Cultivating A Nickname For Yourself Can Lead To A Significant Pay Rise

According to a large-scale study in the US, people who go by nicknames tend to earn more money than their formally named counterparts. What's more, shaving a single letter off your moniker could land you an extra $US150,000 over the course of your career. No really.

Business card picture from Shutterstock

How much "cachet" do first names hold? In a bid to find out, job search site TheLadders analysed more than 6 million names in its database and compared the results against each member's annual salary. It found that for every extra letter in a person’s name there tended to be a $US3600 drop in income. Over a 40-year career, the corresponding loss in earnings can amount to nearly $US150,000.

Among high-ranking C-level executives, Bob was the most common name among males. In addition, four of the five highest-paid male names contained just four letters or less.

Meanwhile, the five top-paid names for women were Lynn, Melissa, Cathy, Dana, and Christine. The report notes that women were less likely to shorten their full names so as to "project a more professional image."

The income anomaly also applied to nicknames, with people who went by shorter versions of their proper names (e.g. — Steve/Stephen, Bill/William, Debbie/Deborah) usually earning more money. It is thought that such abbreviated names are often used to denote a sense of friendliness and openness. Nicknames were found to be particularly effective in the creative industries such as acting or media.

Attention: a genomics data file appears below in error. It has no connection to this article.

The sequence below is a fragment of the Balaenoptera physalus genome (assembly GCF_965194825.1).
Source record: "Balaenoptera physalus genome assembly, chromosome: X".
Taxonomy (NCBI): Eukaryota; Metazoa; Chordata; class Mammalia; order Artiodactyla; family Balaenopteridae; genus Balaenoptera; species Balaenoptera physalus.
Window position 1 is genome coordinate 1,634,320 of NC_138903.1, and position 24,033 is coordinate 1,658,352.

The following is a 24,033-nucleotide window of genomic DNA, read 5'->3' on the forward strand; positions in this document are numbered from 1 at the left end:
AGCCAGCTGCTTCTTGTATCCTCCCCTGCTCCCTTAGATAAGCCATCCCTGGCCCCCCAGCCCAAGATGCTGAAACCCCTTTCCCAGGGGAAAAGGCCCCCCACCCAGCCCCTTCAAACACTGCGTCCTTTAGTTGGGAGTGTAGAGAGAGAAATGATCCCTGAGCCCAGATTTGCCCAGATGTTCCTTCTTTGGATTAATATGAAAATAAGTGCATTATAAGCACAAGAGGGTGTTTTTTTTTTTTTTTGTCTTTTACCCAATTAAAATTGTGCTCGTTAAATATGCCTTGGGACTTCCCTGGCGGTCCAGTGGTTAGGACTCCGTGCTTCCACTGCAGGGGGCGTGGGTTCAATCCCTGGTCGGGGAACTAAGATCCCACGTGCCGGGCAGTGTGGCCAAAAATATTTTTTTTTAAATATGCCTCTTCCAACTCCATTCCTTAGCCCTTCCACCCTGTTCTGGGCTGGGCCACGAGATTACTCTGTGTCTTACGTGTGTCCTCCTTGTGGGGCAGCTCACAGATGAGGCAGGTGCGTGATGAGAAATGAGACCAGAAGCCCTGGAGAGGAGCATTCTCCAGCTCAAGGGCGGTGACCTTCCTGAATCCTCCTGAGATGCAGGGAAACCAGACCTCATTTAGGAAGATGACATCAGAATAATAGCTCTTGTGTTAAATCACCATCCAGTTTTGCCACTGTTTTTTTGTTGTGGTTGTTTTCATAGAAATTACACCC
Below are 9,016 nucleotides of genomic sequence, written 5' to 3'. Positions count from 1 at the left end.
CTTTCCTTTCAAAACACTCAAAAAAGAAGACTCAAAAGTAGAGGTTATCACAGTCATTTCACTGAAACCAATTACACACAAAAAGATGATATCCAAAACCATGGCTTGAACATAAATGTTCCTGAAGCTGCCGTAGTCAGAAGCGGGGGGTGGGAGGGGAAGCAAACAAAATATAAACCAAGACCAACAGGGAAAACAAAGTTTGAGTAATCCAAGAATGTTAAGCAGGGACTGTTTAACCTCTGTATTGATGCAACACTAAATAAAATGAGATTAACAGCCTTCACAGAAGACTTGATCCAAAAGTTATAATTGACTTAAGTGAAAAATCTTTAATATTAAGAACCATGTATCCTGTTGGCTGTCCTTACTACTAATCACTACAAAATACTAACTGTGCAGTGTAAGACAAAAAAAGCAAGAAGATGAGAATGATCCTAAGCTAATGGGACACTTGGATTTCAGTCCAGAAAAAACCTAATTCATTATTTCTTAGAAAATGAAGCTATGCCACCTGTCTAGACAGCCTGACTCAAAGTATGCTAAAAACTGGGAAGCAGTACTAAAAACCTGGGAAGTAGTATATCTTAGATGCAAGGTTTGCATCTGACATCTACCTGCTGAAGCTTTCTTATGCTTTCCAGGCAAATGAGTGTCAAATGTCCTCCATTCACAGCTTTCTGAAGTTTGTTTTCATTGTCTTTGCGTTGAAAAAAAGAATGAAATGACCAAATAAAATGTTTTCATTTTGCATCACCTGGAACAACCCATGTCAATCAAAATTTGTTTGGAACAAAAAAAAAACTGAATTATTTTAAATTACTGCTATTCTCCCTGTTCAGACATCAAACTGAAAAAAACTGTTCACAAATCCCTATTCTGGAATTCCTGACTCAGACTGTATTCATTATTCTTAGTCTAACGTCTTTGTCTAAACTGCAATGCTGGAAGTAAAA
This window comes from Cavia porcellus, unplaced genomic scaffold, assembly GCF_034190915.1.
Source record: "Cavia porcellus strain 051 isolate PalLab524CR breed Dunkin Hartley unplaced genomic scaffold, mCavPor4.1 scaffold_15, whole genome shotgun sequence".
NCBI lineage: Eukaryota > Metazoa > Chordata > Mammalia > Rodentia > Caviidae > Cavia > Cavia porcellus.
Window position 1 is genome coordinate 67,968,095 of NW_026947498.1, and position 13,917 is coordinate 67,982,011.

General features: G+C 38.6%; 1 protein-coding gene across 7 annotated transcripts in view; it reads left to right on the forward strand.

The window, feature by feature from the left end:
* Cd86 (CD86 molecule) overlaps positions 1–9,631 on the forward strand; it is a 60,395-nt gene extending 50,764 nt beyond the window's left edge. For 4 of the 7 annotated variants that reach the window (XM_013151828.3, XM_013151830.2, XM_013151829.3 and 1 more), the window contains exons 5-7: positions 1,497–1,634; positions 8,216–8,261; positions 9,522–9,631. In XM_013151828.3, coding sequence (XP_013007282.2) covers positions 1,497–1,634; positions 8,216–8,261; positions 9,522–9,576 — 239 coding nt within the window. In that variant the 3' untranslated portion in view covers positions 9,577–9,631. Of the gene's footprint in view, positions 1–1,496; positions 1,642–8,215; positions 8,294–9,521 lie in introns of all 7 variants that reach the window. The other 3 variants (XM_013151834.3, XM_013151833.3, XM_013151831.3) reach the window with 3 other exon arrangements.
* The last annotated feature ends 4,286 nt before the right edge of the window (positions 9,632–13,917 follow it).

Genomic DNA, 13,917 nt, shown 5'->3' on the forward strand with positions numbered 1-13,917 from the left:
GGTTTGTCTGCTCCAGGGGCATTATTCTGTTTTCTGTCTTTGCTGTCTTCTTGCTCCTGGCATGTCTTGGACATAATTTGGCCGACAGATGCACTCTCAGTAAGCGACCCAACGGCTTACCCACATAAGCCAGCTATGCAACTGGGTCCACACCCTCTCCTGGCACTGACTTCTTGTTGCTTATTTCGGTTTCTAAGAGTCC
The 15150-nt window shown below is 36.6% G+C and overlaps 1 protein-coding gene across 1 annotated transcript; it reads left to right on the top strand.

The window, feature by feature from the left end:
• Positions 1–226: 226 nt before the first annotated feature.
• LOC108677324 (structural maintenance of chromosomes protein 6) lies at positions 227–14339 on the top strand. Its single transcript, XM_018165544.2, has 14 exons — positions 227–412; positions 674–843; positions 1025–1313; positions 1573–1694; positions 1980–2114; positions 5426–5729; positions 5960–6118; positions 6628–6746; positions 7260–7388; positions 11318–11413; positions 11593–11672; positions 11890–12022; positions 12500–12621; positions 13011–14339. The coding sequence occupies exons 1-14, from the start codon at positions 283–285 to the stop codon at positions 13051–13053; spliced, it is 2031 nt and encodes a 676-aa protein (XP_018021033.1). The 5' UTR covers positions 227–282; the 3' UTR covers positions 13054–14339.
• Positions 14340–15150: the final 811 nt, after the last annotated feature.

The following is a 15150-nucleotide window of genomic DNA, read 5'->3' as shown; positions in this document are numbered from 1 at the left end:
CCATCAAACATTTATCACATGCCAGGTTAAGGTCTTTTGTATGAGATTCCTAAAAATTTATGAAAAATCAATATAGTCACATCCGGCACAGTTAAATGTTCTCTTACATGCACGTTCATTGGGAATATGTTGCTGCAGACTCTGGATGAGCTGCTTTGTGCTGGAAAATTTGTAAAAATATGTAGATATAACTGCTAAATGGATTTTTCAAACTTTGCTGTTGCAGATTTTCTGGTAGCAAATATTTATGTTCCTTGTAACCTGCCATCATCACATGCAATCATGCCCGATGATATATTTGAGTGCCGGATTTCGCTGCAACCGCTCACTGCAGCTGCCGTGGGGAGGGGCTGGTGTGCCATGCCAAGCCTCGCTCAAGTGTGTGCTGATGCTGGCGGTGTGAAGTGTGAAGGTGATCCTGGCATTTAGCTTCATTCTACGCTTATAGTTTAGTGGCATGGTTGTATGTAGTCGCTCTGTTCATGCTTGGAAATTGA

These findings might seem dubious, but they're backed up by an earlier study from business networking site LinkedIn. The site's researchers analysed the top CEO names around the world and found that most of the highest earners either had short names or went by shortened versions of their proper name (Bill, Steve, etc.)

"However you choose to represent your name, make it consistent across every business channel, including your professional online profiles, resume, business cards, and email signature," TheLadders report suggests.

"There’s no rule of thumb about using your nickname versus your proper name, but if the results of this study are any indication, ‘Christophers’ may want to consider going by ‘Chris’ professionally." (On a side note, this hasn't seemed to help me much. Tch.)

"In conclusion, it does make a difference what your mother named you. So, to all prospective mothers, our advice is to keep Baby’s name short and sweet – your child will thank you when they’re raking in the money one day."

[Via Business Insider]


Comments

    Correlation does not imply causation ... But if it does in this case.. I'm screwed. And I have two middle names.

      I have to agree, Mick, there ain't nothing you can do to shorten your name.

    I've had the same nickname since grade 3 and I don't feel $150,000 richer..

    "I’m Jane” she said
    "I'm Christopher," he replied "but everyone calls me
    Dick for short"
    "How do you get Dick from Christopher?" she asked
    "You just ask nicely" he replied

    Shortening names might be a good idea, but not nouns. You mean "cachet" ;)

    Cultivate a nickname for more money eh? I've been known by the same nickname wherever I've worked and I don't think I've earned more money as a result. Perhaps I should encourage people to call me something other than f*ckwit?

    Not sure I would get a job if I presented myself as ChoasJester :p And for my nickname, it is already the shortened version of my name so to shorten it any further would be silly

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